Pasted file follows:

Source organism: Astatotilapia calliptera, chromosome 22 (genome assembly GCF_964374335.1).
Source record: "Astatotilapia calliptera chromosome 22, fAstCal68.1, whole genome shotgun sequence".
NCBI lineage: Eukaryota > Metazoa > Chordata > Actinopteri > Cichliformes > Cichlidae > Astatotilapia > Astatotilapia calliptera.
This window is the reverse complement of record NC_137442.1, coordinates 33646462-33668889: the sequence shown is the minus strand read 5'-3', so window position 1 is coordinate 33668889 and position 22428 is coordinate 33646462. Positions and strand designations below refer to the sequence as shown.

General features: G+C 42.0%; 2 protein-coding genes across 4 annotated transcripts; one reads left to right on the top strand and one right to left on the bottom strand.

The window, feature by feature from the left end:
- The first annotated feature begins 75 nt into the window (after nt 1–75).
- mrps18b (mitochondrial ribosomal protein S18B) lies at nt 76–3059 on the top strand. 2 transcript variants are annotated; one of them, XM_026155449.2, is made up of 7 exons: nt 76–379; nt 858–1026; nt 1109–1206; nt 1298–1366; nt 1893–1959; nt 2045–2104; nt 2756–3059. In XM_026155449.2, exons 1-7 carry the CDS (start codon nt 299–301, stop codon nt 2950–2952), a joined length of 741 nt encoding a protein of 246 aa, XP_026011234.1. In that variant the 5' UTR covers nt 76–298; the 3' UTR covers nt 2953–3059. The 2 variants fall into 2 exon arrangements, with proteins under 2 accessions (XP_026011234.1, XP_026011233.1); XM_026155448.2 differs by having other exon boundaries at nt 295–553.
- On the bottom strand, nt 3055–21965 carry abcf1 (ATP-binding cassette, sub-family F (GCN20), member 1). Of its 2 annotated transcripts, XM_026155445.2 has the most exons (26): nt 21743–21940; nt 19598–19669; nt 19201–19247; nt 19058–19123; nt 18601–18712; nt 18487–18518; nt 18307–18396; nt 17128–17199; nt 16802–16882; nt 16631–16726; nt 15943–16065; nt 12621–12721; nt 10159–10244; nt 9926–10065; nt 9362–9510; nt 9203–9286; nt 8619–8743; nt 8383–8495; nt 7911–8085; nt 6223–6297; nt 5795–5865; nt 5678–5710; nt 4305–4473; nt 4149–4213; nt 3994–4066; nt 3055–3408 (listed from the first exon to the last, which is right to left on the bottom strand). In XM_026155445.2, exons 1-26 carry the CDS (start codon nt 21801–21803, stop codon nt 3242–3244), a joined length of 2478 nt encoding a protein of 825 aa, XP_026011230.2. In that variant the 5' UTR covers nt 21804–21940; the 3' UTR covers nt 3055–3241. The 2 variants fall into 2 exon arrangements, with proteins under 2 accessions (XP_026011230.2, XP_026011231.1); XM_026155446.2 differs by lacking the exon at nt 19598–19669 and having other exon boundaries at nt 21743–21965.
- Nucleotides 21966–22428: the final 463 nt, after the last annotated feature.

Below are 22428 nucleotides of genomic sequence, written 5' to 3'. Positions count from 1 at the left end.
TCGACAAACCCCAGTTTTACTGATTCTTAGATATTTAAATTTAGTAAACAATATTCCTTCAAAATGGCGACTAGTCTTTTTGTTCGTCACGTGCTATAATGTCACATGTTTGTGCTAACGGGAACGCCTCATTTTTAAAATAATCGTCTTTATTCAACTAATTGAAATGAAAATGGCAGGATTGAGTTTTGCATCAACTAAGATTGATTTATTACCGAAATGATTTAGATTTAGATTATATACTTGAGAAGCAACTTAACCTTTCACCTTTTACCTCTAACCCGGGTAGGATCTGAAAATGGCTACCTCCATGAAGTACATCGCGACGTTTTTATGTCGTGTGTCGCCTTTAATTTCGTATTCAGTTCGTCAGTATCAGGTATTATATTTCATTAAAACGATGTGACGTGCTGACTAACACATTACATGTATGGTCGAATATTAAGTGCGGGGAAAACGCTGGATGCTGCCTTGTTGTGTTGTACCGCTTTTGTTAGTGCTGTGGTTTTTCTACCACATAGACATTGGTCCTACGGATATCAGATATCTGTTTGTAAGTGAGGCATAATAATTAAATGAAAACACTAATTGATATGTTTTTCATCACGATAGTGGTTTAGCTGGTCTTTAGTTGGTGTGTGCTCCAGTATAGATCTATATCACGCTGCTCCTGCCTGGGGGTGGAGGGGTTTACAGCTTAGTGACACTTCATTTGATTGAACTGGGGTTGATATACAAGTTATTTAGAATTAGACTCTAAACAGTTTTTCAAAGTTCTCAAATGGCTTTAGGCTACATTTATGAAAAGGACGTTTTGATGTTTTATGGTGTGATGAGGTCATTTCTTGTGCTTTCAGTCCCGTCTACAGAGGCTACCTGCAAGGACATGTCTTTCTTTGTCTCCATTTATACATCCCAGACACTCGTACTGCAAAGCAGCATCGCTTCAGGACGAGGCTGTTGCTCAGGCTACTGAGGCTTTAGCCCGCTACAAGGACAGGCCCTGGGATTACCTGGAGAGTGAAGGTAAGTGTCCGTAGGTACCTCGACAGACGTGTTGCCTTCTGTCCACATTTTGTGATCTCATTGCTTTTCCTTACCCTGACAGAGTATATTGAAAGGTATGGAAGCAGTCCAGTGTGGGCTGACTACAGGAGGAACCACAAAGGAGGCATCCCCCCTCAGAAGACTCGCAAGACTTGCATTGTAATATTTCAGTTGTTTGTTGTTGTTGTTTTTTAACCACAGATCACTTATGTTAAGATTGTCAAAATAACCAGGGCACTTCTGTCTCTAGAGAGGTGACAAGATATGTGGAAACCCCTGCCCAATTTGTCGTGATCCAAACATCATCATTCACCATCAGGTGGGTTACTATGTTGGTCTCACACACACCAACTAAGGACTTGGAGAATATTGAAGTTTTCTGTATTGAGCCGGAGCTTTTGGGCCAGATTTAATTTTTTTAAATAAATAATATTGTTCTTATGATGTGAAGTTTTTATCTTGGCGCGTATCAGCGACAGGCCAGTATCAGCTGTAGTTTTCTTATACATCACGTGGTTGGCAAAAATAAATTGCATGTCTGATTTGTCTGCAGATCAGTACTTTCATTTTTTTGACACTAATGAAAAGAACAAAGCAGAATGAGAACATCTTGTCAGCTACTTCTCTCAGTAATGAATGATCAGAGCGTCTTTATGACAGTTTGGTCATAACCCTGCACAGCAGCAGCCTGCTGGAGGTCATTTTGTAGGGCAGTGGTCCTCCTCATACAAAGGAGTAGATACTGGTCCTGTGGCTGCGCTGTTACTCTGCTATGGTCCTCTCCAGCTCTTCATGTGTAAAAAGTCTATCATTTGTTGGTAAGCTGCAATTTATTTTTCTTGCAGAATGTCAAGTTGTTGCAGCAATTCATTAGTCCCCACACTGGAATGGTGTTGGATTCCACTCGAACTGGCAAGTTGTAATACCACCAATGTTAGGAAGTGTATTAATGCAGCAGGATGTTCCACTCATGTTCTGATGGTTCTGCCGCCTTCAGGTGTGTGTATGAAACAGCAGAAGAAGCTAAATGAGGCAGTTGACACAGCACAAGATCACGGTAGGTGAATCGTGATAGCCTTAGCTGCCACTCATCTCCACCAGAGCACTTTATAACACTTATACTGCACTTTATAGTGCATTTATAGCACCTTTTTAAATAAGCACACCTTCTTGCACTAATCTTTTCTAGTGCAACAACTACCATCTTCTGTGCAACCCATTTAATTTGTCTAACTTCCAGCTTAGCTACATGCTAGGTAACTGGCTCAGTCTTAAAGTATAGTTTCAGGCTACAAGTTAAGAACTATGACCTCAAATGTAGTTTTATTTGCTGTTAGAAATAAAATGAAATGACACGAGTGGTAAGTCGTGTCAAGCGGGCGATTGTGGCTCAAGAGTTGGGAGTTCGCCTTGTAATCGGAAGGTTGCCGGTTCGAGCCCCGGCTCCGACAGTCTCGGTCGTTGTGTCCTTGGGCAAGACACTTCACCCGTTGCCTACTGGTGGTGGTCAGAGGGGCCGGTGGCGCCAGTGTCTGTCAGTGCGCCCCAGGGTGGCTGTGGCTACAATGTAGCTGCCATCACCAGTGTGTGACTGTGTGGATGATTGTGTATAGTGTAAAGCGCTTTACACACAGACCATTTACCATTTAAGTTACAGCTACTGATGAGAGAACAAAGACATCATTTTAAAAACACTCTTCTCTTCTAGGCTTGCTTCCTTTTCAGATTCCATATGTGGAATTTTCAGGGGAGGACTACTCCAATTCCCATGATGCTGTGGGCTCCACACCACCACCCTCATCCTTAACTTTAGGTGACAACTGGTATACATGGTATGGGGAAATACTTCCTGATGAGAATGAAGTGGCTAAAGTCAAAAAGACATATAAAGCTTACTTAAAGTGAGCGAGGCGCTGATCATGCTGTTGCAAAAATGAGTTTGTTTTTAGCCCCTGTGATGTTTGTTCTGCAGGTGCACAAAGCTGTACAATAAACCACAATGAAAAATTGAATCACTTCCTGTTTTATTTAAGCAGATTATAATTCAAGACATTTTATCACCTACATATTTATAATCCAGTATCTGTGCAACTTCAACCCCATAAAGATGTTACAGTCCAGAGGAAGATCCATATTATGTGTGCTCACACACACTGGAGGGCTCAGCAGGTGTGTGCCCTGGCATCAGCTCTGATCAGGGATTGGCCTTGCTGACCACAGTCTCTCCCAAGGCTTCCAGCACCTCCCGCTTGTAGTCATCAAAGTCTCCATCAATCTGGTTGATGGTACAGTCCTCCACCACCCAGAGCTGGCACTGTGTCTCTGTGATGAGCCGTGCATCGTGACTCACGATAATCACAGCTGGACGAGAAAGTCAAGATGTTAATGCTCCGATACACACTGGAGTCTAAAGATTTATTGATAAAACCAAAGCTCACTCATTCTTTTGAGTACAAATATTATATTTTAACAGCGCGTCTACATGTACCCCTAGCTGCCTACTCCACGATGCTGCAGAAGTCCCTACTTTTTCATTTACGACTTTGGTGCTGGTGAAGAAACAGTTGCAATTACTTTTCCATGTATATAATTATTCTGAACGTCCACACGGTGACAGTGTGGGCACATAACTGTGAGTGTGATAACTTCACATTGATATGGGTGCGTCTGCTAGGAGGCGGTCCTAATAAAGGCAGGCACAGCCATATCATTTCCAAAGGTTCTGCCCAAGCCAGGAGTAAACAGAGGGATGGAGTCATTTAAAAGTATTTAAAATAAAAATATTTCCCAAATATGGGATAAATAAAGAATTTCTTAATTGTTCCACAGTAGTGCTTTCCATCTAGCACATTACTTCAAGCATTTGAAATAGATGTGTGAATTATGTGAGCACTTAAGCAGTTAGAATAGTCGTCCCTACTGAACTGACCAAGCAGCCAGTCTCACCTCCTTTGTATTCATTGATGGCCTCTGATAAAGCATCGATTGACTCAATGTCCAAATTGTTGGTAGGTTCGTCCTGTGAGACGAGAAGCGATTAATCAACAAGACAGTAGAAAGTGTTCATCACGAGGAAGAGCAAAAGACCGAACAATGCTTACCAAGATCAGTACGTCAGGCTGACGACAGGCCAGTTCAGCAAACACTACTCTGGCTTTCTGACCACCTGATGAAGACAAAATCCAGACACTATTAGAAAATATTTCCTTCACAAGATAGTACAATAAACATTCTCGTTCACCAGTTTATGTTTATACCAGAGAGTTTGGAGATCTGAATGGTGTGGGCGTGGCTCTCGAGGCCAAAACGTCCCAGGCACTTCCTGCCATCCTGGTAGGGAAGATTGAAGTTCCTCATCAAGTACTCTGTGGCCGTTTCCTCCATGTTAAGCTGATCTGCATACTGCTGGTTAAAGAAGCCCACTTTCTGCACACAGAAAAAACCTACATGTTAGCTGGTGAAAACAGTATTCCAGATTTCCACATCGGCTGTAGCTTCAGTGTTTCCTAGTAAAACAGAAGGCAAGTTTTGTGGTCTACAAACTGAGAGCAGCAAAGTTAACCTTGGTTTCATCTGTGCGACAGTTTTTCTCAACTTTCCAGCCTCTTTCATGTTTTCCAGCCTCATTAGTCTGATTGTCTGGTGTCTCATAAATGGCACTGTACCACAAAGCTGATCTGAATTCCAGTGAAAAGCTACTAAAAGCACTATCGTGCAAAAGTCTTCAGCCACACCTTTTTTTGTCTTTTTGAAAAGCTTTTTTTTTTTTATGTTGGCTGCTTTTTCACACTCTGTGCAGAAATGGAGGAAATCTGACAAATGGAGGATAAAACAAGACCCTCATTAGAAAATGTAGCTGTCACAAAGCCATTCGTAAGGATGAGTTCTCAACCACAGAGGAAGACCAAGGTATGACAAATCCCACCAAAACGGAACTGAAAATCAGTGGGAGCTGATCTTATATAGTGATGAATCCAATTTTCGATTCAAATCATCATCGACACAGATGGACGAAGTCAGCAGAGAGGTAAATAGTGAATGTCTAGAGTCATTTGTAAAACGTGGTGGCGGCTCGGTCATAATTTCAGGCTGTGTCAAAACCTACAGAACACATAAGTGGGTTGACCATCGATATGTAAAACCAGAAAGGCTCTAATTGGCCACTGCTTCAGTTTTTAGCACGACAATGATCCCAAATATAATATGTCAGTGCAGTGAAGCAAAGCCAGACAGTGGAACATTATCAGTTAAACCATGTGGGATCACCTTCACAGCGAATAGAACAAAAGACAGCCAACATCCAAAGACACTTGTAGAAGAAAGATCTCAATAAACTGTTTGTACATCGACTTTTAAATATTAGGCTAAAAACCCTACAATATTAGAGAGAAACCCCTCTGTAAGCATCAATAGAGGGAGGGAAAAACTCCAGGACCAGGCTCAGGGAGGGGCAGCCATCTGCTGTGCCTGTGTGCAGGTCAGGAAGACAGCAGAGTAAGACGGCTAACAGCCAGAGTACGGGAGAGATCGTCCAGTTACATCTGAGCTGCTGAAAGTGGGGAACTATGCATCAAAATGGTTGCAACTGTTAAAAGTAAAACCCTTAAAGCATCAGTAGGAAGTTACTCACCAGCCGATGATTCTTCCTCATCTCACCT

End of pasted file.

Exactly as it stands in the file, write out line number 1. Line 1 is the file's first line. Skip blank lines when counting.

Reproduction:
Source organism: Astatotilapia calliptera, chromosome 22 (genome assembly GCF_964374335.1).